Friday, April 7, 2017


You order your steak dinner, and soon it arrives-- but when you cut into the steak, you discover that rather than medium rare, it is well done without a trace of pink or moisture.

"Chris," you say, because your waitperson's name is Chris, "I'd like to send this back and get a steak done the way I ordered. After all, that's what I paid for."

Chris replies, "No, we don't fix meals around here. We've already spent your money on... other things. But we can offer you some choices instead."

"Choices? I don't want choices. I want what I ordered."

Chris barrels on. "Look. Here's a nice all-twinkie option. Here's a lovely plate of pork cubes. Here's some cucumber soup."

"But I want a nice medium rare steak."

"We don't want to spend our money on fixing your order. We want to offer you choice, instead."


That's been the formula over and over again. We want health care that serves all citizens and does so without ruining anyone financially. But the Paul Ryan has told us that he would rather give us choice instead. Instead of the health care we want, we could choose from among several options that we don't want. Instead of the health care we want, we could even choose to go without, which would be better because it would be our choice. Right. Choosing to go without health care instead of having health care would be better, because it would be a choice (in the same way that African-Americans chose to attend HBCUs). Because, frankly, the folks at the top of the pyramid do not want to have to spend a bunch of money to provide health care for Those People. Let them have a choice, instead.

And that's the current administration's idea for education.To people who aren't getting what they want, who aren't getting the public school that they want, who aren't getting equitable support for education in their community, who aren't getting the funding and resources and responsiveness that they want-- well, the reformsters-in-charge don't intend to give these students and families what they want. The reformsters-in-charge are not going to spend the money or time or will or commitment to fix those schools, to turn them into the schools they should be. No, they're going to offer something else, instead.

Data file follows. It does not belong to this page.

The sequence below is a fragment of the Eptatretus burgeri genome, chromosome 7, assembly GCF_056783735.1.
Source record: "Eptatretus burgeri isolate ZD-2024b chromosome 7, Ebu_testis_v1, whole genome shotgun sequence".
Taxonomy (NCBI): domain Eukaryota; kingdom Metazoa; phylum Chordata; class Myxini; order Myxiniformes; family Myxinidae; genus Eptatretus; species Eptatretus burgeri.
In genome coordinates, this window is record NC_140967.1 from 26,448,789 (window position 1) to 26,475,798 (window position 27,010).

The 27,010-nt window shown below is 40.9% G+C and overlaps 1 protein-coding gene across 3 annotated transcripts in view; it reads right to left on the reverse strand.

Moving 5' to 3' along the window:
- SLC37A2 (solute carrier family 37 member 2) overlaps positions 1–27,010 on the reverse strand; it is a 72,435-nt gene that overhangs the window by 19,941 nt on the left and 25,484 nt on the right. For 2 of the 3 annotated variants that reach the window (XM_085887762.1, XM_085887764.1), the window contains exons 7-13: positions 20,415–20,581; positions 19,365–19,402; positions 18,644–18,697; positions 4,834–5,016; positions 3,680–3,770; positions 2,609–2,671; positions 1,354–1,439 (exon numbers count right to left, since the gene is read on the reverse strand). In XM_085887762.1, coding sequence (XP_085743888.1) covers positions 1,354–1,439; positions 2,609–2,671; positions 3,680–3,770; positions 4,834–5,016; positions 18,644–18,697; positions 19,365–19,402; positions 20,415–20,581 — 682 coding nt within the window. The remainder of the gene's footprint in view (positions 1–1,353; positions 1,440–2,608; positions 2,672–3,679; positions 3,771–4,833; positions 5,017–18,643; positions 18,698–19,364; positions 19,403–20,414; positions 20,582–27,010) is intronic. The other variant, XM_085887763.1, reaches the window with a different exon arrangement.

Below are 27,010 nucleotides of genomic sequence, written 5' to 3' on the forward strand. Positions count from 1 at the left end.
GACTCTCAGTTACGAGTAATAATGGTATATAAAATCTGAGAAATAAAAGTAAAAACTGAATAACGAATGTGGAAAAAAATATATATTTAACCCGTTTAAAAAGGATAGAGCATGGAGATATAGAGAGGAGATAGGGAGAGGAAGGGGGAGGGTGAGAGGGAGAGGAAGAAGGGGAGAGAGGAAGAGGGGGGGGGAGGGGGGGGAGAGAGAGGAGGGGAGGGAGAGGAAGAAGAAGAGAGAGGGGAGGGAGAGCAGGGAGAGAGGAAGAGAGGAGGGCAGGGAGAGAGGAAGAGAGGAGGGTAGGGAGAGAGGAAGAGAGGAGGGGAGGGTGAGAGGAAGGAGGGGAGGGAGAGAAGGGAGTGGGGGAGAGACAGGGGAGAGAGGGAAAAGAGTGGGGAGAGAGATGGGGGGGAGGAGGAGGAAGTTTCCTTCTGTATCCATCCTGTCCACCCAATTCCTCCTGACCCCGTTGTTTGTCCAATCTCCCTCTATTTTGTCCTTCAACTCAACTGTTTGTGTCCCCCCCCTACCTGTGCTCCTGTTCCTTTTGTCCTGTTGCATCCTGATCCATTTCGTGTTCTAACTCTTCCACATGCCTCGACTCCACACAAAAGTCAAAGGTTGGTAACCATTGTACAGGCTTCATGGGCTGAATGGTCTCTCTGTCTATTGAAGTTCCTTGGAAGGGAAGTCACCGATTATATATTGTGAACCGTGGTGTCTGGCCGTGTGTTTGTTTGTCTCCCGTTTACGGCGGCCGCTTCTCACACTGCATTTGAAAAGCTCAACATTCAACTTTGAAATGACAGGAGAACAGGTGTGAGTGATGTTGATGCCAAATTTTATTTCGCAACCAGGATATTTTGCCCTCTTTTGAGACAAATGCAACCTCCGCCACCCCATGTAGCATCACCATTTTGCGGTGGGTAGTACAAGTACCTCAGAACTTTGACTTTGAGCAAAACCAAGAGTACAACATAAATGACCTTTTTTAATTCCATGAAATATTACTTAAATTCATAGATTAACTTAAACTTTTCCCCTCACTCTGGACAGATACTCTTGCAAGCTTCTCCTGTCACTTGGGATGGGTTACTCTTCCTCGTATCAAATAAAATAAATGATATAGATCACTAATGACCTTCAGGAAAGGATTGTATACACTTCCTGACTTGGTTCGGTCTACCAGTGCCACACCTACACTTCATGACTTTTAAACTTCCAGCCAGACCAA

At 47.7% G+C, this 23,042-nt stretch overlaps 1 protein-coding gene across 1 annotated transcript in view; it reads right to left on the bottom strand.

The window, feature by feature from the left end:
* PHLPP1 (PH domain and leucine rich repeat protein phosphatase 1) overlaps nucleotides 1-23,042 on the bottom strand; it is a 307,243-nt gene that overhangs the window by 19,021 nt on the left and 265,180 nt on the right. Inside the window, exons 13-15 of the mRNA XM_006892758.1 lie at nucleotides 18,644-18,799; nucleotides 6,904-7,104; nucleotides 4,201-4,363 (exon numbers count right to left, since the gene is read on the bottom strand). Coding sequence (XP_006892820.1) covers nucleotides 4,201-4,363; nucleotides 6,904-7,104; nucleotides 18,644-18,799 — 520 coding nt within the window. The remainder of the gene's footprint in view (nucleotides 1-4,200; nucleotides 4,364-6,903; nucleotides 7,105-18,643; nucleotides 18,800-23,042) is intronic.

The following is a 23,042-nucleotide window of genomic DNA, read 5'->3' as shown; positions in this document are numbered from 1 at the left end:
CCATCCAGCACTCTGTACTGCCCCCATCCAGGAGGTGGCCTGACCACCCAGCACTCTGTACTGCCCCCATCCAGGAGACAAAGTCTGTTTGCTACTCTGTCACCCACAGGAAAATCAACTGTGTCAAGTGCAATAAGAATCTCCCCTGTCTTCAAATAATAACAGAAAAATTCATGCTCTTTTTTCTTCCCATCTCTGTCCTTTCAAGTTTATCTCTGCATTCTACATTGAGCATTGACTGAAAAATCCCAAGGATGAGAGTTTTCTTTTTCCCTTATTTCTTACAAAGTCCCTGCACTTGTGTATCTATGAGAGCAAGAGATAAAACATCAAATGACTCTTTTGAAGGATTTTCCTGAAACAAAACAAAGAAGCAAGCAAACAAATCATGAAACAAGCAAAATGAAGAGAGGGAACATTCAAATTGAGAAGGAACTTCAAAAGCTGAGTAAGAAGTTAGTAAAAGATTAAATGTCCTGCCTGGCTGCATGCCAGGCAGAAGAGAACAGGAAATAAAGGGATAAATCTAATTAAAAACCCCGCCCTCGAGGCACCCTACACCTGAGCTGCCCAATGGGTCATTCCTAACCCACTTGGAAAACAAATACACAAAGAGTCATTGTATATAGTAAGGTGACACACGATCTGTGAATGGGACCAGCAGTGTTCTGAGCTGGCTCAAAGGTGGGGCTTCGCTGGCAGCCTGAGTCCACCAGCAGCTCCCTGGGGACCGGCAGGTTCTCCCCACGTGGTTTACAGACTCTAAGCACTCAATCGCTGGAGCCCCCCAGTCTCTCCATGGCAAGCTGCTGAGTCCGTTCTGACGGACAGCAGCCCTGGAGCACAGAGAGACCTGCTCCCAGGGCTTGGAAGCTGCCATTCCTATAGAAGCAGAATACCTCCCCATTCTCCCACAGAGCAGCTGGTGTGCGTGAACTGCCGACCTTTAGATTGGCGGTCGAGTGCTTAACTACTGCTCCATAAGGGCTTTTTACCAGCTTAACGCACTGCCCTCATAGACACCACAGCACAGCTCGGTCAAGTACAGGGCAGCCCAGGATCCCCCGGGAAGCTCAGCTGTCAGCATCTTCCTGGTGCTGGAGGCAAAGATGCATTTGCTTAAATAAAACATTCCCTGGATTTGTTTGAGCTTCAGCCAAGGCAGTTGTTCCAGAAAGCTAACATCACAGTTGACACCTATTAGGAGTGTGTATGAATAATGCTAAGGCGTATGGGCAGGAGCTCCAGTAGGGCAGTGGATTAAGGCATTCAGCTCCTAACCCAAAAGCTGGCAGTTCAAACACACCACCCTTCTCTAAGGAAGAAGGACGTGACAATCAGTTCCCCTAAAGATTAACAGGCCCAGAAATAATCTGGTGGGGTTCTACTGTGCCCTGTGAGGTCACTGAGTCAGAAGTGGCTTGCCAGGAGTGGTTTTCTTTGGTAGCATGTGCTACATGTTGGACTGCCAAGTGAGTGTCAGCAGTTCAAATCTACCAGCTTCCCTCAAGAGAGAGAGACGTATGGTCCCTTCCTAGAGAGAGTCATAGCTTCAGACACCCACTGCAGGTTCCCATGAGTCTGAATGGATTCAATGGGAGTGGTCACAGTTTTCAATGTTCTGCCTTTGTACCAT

Instead, some students can be admitted to some other schools that may or many not be well-supported, well-funded, well-managed. Students will get a choice, instead, though some of them, like the citizens who "choose" no health insurance at all instead of health insurance that won't meet their needs (because, you know, that's a choice), will choose not to attend schools that won't provide proper support for that student's needs. Some will "choose" not to attend schools where they aren't welcome, and others will "choose" not to attend schools whose application process is unnavigable for their family. Some, of course, will not really get any choice at all, will not be welcomed to any non-public school. But even for them the choice exists.

And that's all that matters. We aren't going to fix your schools, not going to try to get you what you want from them.

Instead, we offer choice. That choice may not result in a quality education. It may not get you what you really want. But at lesat you'll have choice, and that's the important part.

Choice. Not a way to get excellent schools, but a thing to get instead of excellent schools.



  1. You always cut right through the crap to the heart and core of it.

  2. "Choice. Not a way to get excellent schools, but a thing to get instead of excellent schools."

    YES! That's the question we SHOULD be asking? Why are they doubling down on one-size-fits-all instead of opening schools to what they claim is "effective" in "other" schools. Here's another take on the same issue.

  3. I absolutely, absolutely love your analogy. I couldn't believe my eyes and ears when I first encountered the tax credit situation (when we moved to Arizona in 2007 and now it's a nation-wide epidemic). I hate it. It should be illegal or at least unconstitutional but to fight fire with fire, we donate ours to the public schools in our area to support the arts (slashed by budget cuts and diverted money for expensive testing we no one needs or benefits from). By the way, I almost hesitate to comment here as I know you're an English Teacher Extroidinare, but you'll get the gist. Your posts totally rock and I never miss one!